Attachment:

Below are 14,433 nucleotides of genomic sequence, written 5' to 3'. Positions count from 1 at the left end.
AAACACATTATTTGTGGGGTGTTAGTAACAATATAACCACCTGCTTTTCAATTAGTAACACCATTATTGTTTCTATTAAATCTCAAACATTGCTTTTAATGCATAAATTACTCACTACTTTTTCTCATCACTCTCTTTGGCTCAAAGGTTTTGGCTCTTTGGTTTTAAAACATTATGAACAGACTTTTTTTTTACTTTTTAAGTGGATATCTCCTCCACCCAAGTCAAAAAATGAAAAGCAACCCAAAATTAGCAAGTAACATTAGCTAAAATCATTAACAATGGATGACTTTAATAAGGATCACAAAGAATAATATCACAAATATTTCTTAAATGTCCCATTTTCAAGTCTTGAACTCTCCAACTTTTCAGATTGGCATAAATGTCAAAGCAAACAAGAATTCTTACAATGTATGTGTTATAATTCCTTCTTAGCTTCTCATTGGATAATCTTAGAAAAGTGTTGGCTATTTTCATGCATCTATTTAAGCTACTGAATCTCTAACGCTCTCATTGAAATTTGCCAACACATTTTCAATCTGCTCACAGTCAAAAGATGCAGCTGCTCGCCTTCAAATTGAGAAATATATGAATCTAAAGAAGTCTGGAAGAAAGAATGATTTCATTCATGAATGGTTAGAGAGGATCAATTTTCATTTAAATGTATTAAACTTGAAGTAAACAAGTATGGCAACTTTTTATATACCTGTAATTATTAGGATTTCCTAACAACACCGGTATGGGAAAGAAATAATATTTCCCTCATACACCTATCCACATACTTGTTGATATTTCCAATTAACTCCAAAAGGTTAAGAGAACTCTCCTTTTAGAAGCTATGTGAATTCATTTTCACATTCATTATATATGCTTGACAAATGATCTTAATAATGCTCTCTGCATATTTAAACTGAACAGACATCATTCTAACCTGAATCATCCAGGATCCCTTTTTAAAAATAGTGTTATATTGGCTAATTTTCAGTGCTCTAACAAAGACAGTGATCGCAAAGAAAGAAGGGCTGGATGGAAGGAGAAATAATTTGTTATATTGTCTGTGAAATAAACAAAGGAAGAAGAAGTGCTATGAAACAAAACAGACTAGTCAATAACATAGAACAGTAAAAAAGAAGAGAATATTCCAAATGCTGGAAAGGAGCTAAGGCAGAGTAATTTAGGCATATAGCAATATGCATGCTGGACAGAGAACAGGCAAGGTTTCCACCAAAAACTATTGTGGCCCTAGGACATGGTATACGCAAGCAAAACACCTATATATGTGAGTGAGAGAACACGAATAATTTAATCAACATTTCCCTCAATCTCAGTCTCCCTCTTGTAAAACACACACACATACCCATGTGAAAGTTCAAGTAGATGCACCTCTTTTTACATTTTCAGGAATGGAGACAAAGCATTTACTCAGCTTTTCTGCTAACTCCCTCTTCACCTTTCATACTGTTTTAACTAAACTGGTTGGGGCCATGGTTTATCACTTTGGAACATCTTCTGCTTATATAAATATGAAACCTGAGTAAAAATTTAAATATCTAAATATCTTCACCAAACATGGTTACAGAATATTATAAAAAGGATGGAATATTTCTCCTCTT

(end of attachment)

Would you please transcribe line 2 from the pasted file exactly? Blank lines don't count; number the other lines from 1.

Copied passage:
AAACACATTATTTGTGGGGTGTTAGTAACAATATAACCACCTGCTTTTCAATTAGTAACACCATTATTGTTTCTATTAAATCTCAAACATTGCTTTTAATGCATAAATTACTCACTACTTTTTCTCATCACTCTCTTTGGCTCAAAGGTTTTGGCTCTTTGGTTTTAAAACATTATGAACAGACTTTTTTTTTACTTTTTAAGTGGATATCTCCTCCACCCAAGTCAAAAAATGAAAAGCAACCCAAAATTAGCAAGTAACATTAGCTAAAATCATTAACAATGGATGACTTTAATAAGGATCACAAAGAATAATATCACAAATATTTCTTAAATGTCCCATTTTCAAGTCTTGAACTCTCCAACTTTTCAGATTGGCATAAATGTCAAAGCAAACAAGAATTCTTACAATGTATGTGTTATAATTCCTTCTTAGCTTCTCATTGGATAATCTTAGAAAAGTGTTGGCTATTTTCATGCATCTATTTAAGCTACTGAATCTCTAACGCTCTCATTGAAATTTGCCAACACATTTTCAATCTGCTCACAGTCAAAAGATGCAGCTGCTCGCCTTCAAATTGAGAAATATATGAATCTAAAGAAGTCTGGAAGAAAGAATGATTTCATTCATGAATGGTTAGAGAGGATCAATTTTCATTTAAATGTATTAAACTTGAAGTAAACAAGTATGGCAACTTTTTATATACCTGTAATTATTAGGATTTCCTAACAACACCGGTATGGGAAAGAAATAATATTTCCCTCATACACCTATCCACATACTTGTTGATATTTCCAATTAACTCCAAAAGGTTAAGAGAACTCTCCTTTTAGAAGCTATGTGAATTCATTTTCACATTCATTATATATGCTTGACAAATGATCTTAATAATGCTCTCTGCATATTTAAACTGAACAGACATCATTCTAACCTGAATCATCCAGGATCCCTTTTTAAAAATAGTGTTATATTGGCTAATTTTCAGTGCTCTAACAAAGACAGTGATCGCAAAGAAAGAAGGGCTGGATGGAAGGAGAAATAATTTGTTATATTGTCTGTGAAATAAACAAAGGAAGAAGAAGTGCTATGAAACAAAACAGACTAGTCAATAACATAGAACAGTAAAAAAGAAGAGAATATTCCAAATGCTGGAAAGGAGCTAAGGCAGAGTAATTTAGGCATATAGCAATATGCATGCTGGACAGAGAACAGGCAAGGTTTCCACCAAAAACTATTGTGGCCCTAGGACATGGTATACGCAAGCAAAACACCTATATATGTGAGTGAGAGAACACGAATAATTTAATCAACATTTCCCTCAATCTCAGTCTCCCTCTTGTAAAACACACACACATACCCATGTGAAAGTTCAAGTAGATGCACCTCTTTTTACATTTTCAGGAATGGAGACAAAGCATTTACTCAGCTTTTCTGCTAACTCCCTCTTCACCTTTCATACTGTTTTAACTAAACTGGTTGGGGCCATGGTTTATCACTTTGGAACATCTTCTGCTTATATAAATATGAAACCTGAGTAAAAATTTAAATATCTAAATATCTTCACCAAACATGGTTACAGAATATTATAAAAAGGATGGAATATTTCTCCTCTT